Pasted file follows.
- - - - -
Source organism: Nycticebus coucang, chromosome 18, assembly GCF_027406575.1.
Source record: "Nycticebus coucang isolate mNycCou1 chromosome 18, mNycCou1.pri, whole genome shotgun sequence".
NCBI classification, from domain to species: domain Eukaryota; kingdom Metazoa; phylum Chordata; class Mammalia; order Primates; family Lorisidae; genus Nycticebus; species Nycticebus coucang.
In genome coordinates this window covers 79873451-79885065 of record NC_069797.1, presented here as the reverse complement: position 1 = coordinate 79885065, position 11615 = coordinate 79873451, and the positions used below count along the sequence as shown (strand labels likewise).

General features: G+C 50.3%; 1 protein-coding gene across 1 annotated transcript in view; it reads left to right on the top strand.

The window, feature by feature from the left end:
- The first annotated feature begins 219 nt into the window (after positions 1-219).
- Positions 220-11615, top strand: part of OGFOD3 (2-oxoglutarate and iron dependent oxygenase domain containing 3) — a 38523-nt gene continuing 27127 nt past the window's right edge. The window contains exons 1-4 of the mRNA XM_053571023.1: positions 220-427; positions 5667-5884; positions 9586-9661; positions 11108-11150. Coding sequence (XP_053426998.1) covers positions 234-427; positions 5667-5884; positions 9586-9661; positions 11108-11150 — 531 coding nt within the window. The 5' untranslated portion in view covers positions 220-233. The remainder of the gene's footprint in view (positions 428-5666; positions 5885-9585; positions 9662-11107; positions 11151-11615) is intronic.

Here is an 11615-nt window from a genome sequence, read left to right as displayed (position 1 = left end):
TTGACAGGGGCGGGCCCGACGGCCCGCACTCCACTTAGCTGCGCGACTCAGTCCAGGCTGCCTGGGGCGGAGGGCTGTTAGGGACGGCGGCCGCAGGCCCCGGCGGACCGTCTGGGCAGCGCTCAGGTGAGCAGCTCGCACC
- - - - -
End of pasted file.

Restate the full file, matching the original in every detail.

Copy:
Source organism: Nycticebus coucang, chromosome 18, assembly GCF_027406575.1.
Source record: "Nycticebus coucang isolate mNycCou1 chromosome 18, mNycCou1.pri, whole genome shotgun sequence".
NCBI classification, from domain to species: domain Eukaryota; kingdom Metazoa; phylum Chordata; class Mammalia; order Primates; family Lorisidae; genus Nycticebus; species Nycticebus coucang.
In genome coordinates this window covers 79873451-79885065 of record NC_069797.1, presented here as the reverse complement: position 1 = coordinate 79885065, position 11615 = coordinate 79873451, and the positions used below count along the sequence as shown (strand labels likewise).

General features: G+C 50.3%; 1 protein-coding gene across 1 annotated transcript in view; it reads left to right on the top strand.

The window, feature by feature from the left end:
- The first annotated feature begins 219 nt into the window (after positions 1-219).
- Positions 220-11615, top strand: part of OGFOD3 (2-oxoglutarate and iron dependent oxygenase domain containing 3) — a 38523-nt gene continuing 27127 nt past the window's right edge. The window contains exons 1-4 of the mRNA XM_053571023.1: positions 220-427; positions 5667-5884; positions 9586-9661; positions 11108-11150. Coding sequence (XP_053426998.1) covers positions 234-427; positions 5667-5884; positions 9586-9661; positions 11108-11150 — 531 coding nt within the window. The 5' untranslated portion in view covers positions 220-233. The remainder of the gene's footprint in view (positions 428-5666; positions 5885-9585; positions 9662-11107; positions 11151-11615) is intronic.

Here is an 11615-nt window from a genome sequence, read left to right as displayed (position 1 = left end):
TTGACAGGGGCGGGCCCGACGGCCCGCACTCCACTTAGCTGCGCGACTCAGTCCAGGCTGCCTGGGGCGGAGGGCTGTTAGGGACGGCGGCCGCAGGCCCCGGCGGACCGTCTGGGCAGCGCTCAGGTGAGCAGCTCGCACC